Here is another case of confirmation bias — at least it confirms my bias on malaria and economic development. Sambit Bhattacharyya at The Australian National University has a new paper forthcoming in the Journal of African Economies [PDF]. From the Abstract:
What are the root causes of Africaâ€™s current state of under-development? Is it the long history of slave trade, or the legacy of extractive colonial institutions, or the fallout of malaria? We investigate the relative contributions of these factors using Atlantic distance, Indian Ocean distance, Saharan distance, Red Sea distance, log settler mortality, and malaria ecology as instruments. The results show that malaria matters the most and all other factors are statistically insignificant. Malaria also negatively affects savings. The results are robust even when the malaria ecology instrument is replaced by frost, humidity, and rainfall and when the latter are used as additional control variables. We find that frost alone is enough to knock off the effects of slave trade and institutions on long term development in Africa.
From the Introduction:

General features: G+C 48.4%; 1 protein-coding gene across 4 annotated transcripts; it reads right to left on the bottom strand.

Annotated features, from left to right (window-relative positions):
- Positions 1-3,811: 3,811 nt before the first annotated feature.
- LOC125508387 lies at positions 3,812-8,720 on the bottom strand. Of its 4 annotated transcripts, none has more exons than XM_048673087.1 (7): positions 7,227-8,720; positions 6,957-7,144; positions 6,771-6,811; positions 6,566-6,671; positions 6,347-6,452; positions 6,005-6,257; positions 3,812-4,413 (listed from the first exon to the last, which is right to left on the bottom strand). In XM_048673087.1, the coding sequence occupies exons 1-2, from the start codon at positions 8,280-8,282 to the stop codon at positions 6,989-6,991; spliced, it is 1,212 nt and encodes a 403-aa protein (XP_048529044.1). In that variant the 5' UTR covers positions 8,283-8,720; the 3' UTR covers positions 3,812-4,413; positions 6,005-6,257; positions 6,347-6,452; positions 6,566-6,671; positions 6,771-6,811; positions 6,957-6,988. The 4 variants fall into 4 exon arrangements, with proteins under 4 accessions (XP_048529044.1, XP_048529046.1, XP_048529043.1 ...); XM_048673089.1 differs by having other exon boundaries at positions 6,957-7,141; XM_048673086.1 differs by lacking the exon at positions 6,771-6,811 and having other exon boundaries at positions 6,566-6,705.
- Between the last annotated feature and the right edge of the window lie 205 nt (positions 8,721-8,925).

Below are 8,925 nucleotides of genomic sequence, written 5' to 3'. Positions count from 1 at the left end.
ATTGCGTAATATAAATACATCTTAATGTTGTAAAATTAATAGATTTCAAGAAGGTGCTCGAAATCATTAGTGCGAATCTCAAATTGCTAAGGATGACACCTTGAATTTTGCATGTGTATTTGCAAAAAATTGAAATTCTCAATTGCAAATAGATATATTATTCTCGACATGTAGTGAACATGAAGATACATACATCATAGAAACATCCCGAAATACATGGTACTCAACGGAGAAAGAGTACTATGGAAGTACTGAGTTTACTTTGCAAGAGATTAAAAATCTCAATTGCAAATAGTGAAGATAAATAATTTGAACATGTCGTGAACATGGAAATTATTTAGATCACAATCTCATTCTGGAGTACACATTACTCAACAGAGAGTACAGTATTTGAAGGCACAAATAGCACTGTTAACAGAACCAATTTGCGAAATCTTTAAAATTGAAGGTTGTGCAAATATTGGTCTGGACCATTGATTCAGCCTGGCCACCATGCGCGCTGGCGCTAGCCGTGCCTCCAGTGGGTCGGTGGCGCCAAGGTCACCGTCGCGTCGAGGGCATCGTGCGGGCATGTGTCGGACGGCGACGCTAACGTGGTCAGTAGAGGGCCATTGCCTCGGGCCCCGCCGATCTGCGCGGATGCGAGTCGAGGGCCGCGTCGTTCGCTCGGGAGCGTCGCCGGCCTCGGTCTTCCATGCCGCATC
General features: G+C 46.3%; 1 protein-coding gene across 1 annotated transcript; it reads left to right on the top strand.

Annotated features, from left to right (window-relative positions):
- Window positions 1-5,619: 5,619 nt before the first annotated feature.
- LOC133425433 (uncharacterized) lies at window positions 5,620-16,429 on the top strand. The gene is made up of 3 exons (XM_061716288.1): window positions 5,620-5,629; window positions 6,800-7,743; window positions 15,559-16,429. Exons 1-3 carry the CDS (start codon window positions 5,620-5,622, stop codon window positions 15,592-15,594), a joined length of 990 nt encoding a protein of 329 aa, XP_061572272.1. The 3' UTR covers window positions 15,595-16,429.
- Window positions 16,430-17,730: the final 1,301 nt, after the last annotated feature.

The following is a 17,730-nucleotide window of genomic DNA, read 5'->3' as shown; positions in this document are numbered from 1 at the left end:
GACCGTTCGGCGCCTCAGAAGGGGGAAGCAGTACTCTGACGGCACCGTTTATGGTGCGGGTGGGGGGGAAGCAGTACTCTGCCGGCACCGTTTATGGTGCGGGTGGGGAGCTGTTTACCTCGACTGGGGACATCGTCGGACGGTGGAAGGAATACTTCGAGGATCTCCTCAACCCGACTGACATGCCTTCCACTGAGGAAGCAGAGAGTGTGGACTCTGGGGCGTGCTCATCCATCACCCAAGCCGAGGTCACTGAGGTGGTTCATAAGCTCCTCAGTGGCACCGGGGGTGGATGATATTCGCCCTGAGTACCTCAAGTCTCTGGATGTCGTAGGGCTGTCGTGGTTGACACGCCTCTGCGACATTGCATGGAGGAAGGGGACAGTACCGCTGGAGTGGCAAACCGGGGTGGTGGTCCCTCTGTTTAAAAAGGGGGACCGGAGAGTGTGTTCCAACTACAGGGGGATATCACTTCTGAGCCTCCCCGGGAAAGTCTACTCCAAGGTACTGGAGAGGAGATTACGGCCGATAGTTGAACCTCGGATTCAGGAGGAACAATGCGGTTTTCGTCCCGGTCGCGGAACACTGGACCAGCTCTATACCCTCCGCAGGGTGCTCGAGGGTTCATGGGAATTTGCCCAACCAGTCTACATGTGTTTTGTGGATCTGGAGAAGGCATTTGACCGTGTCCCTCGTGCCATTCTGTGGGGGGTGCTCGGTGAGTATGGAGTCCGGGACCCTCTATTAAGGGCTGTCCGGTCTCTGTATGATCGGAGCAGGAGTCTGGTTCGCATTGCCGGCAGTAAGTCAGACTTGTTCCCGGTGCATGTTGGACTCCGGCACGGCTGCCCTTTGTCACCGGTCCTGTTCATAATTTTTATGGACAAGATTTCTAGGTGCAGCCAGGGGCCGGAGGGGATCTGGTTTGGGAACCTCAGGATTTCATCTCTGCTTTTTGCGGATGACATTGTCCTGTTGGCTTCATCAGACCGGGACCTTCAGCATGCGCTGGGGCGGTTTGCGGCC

It is well known that Africa is falling behind the rest of the world in terms of economic wellbeing. Even though global poverty is on the decline due to rapid economic growth in India, China, and other parts of the world, Africaâ€™s contribution to this decline is disappointing. Absolute poverty in many of the African nations is in fact rising (Sachs, 2005). What is the fundamental cause behind this decline? This has been a topic of research for a few decades now. Even though it is extremely difficult to summarize this voluminous literature, it is perhaps fair to say that three strands of thoughts stand out. The first is the disease view. According to this view, malaria and other infectious diseases have fatal as well as debilitating effects on the human population in Africa. It negatively influences productivity, savings, and investments in physical and human capital and directly affects economic performance of the continent (Gallup and Sachs 2001; Bloom and Sachs 1998). According to Bloom and Sachs (1998), the high incidence of malaria in sub-Saharan Africa reduces the annual growth rate of the continent by 1.3 percentage points a year and eradication of malaria in the 1950s would have resulted into a doubling of per capita income.